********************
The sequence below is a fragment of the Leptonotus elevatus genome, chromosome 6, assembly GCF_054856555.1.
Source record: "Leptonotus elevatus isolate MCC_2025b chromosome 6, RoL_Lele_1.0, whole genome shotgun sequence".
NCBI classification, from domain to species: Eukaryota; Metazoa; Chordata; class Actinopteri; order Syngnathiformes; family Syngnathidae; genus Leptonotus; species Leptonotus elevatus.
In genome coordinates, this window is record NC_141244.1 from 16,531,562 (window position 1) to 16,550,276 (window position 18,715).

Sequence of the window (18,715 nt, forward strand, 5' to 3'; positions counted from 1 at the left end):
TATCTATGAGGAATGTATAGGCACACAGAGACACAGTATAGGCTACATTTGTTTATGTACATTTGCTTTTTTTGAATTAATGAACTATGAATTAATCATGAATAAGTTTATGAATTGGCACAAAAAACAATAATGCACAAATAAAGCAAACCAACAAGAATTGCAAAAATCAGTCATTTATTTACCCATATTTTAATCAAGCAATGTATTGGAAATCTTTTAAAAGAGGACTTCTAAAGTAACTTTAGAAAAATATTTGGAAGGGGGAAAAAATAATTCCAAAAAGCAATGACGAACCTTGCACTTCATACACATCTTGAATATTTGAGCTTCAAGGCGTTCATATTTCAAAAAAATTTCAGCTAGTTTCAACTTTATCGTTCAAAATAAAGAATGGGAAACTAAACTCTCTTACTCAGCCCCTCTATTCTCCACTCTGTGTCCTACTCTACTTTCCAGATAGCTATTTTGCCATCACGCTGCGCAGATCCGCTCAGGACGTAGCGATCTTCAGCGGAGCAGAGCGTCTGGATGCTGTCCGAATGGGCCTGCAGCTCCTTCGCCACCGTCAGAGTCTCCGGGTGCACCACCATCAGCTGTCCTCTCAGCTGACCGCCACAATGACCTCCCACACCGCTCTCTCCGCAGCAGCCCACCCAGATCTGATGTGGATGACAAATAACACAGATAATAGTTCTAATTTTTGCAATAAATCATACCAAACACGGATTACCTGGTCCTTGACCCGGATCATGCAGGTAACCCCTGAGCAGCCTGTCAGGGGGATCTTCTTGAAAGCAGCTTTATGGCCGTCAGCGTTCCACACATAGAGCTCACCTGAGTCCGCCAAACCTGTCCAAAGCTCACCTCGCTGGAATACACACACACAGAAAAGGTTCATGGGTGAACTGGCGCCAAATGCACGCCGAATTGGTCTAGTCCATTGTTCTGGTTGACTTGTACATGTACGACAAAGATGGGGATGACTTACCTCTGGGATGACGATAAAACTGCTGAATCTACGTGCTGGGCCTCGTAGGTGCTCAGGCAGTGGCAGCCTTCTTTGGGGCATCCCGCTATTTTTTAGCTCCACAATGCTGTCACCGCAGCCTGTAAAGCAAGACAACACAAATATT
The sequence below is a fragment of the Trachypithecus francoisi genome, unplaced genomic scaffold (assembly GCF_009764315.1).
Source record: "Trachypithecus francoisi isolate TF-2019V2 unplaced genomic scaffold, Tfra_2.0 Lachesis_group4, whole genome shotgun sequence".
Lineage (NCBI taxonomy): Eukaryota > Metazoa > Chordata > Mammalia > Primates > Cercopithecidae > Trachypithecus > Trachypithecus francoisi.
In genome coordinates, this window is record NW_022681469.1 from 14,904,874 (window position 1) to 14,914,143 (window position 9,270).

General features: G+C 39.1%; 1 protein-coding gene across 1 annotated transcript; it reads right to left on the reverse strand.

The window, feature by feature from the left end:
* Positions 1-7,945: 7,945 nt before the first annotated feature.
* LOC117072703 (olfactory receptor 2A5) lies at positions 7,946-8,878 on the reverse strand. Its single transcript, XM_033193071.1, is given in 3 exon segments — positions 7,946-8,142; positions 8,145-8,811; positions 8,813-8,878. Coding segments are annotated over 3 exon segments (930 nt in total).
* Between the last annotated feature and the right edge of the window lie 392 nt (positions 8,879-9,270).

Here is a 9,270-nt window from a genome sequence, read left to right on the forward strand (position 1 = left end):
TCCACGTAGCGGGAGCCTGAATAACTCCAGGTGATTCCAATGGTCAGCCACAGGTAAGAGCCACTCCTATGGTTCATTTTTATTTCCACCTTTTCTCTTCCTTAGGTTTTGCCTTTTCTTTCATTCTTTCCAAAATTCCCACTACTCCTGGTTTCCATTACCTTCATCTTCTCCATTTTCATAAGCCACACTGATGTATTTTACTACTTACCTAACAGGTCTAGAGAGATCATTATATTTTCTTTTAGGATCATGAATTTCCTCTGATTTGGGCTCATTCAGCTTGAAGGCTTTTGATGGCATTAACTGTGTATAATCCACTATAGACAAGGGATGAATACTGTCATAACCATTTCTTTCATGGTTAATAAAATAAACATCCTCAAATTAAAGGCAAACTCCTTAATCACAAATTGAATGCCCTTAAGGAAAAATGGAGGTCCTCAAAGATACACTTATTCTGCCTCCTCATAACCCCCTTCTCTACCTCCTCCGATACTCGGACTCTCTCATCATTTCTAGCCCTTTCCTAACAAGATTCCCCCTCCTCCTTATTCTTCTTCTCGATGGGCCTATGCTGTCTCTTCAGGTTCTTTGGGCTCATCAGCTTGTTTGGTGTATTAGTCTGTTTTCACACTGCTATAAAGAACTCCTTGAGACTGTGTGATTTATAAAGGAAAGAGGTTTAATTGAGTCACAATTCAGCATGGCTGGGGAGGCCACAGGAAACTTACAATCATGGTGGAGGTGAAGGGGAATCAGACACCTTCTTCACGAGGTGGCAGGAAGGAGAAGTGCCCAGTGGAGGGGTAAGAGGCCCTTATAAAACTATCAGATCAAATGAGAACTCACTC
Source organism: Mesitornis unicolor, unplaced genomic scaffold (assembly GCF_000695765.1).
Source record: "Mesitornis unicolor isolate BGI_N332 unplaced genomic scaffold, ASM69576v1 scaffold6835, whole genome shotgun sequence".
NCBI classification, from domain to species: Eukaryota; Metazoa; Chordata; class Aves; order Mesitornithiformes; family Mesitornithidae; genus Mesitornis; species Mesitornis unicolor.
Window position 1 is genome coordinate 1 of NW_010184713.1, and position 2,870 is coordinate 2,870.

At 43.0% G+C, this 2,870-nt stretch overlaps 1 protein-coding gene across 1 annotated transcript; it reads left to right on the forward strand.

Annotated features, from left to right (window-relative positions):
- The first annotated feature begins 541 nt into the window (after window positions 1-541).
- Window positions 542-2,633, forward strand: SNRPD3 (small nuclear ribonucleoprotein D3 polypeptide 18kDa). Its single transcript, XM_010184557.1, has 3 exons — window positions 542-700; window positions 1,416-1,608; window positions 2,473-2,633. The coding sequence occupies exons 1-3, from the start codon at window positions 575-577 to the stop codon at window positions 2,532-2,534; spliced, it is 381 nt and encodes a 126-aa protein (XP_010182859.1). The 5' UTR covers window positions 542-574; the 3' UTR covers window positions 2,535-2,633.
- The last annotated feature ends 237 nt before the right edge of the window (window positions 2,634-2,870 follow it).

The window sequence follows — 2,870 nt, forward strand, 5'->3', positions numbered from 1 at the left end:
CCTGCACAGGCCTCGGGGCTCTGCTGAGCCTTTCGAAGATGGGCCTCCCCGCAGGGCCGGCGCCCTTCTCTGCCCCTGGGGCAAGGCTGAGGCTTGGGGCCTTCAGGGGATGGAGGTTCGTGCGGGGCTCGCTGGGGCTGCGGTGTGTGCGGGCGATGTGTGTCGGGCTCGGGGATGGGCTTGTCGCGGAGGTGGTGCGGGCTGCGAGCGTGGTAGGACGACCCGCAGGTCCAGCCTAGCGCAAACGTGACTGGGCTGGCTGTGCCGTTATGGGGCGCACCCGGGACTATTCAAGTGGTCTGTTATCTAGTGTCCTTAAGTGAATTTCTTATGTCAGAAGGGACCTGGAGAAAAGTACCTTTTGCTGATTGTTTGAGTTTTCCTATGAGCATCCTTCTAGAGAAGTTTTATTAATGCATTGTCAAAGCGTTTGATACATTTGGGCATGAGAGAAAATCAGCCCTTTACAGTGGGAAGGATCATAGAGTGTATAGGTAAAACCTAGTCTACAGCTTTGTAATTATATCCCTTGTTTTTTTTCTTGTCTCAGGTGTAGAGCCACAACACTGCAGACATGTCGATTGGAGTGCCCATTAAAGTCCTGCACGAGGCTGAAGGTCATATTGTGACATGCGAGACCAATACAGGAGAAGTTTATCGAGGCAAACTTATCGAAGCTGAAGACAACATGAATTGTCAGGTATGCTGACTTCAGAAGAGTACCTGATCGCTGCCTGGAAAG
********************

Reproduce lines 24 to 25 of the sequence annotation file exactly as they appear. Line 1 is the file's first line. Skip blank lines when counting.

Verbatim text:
- The first annotated feature begins 541 nt into the window (after window positions 1-541).
- Window positions 542-2,633, forward strand: SNRPD3 (small nuclear ribonucleoprotein D3 polypeptide 18kDa). Its single transcript, XM_010184557.1, has 3 exons — window positions 542-700; window positions 1,416-1,608; window positions 2,473-2,633. The coding sequence occupies exons 1-3, from the start codon at window positions 575-577 to the stop codon at window positions 2,532-2,534; spliced, it is 381 nt and encodes a 126-aa protein (XP_010182859.1). The 5' UTR covers window positions 542-574; the 3' UTR covers window positions 2,535-2,633.